Janette Hoston Harris's husband was thumbing through his mail Friday when an invitation to a fund-raiser for Democratic mayoral nominee Sharon Pratt Dixon stopped him cold.

He handed it to Harris, a history professor and Democratic State Committee member with considerable political experience, and said "This looks irregular. What is all this?"

Along with the invitation to a "Black Tie Fun-Raising Boogie" were two extraordinary enclosures:

A letter from a company called Century Finance Corporation offering to reimburse contributors to Dixon's campaign if they took out a loan with the company.

A business card from Mertine Moore, sister of Hazel Diane "Rasheeda" Moore -- a key witness against Mayor Marion Barry in his drug and perjury trial -- advertising her business of making house calls to men and women to give manicures, pedicures and facials.

"I looked at it and said, 'This is highly irregular . . . . My Lord, this is serious,' " said Harris, who alerted Dixon to the baffling correspondence.

The campaign scrambled to "make sure we were not caught in a trap," said campaign manager David Byrd, who immediately canceled Dixon's plans to appear at the Saturday event.

"Fortunately, we were not contaminated," said Byrd, who went in Dixon's place to the party at the Unicorn Lane NW home of Bob Koontz. Byrd announced to the crowd of ambassadors, city government department heads, international business people and other guests that the campaign had nothing to do with the enclosures and would not accept any money raised at the event.

More than $5,000 in checks received that night has since been returned, Byrd said.

"It was grossly tacky," said the main organizer of the fete, Clifton B. Smith, a former chief of staff to Barry and D.C. Del. Walter E. Fauntroy. "It smells bad."

Smith, who said the enclosures were sent to some of the guests "unbeknownst to me, and without consultation," blamed the mess on Koontz and Dorsey Evans, another host who is a lawyer and an associate of Koontz's at Century Finance.

Smith, Koontz, Evans and a fourth person, Allen Seissler -- who could not be located -- were listed on the invitation as sponsors. Each sent out his own batch of invitations, Smith said.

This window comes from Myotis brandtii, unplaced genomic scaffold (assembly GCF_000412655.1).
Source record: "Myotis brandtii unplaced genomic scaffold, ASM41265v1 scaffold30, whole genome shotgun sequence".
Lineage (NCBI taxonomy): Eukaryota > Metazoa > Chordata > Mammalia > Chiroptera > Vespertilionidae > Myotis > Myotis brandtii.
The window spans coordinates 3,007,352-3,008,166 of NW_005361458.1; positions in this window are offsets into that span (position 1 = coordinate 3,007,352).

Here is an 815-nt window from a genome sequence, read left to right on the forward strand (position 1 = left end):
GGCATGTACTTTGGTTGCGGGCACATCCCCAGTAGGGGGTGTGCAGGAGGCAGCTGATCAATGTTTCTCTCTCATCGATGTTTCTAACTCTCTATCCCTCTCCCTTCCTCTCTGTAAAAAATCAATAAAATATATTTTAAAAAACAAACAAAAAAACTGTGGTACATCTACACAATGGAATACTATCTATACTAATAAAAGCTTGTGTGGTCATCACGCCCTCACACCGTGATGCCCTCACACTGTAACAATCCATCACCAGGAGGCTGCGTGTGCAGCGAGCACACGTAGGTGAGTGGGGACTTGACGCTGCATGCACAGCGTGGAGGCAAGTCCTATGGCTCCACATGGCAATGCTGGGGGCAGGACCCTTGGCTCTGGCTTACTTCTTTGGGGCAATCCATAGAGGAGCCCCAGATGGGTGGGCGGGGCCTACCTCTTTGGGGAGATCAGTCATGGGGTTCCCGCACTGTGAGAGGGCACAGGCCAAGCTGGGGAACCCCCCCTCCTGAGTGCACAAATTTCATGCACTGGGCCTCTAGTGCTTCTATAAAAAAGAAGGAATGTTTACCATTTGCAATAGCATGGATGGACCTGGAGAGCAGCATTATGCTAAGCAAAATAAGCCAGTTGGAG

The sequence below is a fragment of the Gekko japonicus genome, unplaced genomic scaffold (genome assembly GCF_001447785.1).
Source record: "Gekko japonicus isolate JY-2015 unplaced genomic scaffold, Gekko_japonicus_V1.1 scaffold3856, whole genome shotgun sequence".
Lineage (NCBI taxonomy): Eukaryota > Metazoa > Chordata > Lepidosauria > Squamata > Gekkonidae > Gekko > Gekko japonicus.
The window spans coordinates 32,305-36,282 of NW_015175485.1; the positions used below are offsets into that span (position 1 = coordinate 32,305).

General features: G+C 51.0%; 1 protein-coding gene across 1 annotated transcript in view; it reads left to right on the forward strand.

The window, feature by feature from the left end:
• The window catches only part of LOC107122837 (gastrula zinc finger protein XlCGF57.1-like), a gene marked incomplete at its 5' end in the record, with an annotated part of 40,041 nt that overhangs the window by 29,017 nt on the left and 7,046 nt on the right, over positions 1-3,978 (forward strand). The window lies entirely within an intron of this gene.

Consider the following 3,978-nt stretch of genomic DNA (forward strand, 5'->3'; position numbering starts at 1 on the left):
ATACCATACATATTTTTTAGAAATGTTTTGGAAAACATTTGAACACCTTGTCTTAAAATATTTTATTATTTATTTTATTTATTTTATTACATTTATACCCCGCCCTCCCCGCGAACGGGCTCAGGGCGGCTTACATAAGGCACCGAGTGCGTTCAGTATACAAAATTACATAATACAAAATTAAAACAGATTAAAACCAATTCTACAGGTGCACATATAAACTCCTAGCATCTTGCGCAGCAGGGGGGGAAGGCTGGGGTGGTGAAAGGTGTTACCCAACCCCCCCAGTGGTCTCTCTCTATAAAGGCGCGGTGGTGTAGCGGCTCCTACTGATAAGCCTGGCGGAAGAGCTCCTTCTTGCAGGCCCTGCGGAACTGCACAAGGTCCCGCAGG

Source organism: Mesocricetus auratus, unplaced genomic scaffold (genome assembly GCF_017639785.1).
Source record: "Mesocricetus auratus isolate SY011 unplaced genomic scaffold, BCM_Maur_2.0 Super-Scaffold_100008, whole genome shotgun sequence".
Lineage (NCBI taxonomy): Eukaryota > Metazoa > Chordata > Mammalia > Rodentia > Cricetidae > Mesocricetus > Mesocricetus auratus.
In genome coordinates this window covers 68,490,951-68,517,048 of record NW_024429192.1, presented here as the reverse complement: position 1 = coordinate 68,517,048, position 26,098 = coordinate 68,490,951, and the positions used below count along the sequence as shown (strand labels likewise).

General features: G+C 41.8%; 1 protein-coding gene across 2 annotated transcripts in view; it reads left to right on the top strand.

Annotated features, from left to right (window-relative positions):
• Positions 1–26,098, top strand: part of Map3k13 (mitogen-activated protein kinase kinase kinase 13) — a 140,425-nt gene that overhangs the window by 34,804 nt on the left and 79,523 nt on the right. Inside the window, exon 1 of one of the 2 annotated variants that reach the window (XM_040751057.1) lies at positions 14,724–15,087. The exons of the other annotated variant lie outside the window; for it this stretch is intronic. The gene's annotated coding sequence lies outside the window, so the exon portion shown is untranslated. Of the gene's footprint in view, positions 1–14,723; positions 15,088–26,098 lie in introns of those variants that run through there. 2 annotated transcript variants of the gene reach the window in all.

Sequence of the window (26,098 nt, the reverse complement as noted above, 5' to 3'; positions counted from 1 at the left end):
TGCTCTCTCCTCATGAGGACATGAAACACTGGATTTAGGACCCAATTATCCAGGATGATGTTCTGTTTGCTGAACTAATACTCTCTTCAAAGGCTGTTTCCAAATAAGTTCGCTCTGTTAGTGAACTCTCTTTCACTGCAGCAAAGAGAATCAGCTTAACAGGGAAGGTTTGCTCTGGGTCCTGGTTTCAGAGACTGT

Neither Koontz nor Evans returned several telephone calls this week. Their business card, which advertises first, second and third mortgages, debt consolidation and refinancing, also was included in some of the invitations.

Moore, who was present at the party and whose number is listed on the invitation as a source of "further information," refused yesterday to discuss her involvement with the event.

Rasheeda Moore, a former girlfriend of Barry's, testified last summer that she had used drugs with the mayor at her sister Mertine's Southwest Washington home.

Sources close to the Dixon campaign are calling the gala one big dirty trick.

"The mixture of the crowd included a lot of Marion {Barry} people who have relatively compromising backgrounds who backed other candidates in the primary and have been spreading rumors that we are not reaching out to them," said one source.

"It could be an effort to sabotage the campaign or to tie Sharon into the status quo and protect their interests."

Other Dixon advisers disagreed. "Whoever did this certainly did not think it through," said Harris, who was treasurer for independent William P. Lightfoot's campaign for an at-large D.C. Council seat.

"A politically astute person would not have done this . . . . I know an attorney would know it was improper," Harris said.

Michael Simpson, spokesman for the D.C. Office of Campaign Finance, who received an invitation to the event, but no enclosures, said he decided not to attend after hearing about the shenanigans.

"It's such a strange situation," he said yesterday. "At this point, nobody has broken the law."

Donors who contribute to a campaign with the understanding they will be reimbursed by a third party violate campaign finance rules, Simpson said. He added that an investigation of the incident is unlikely.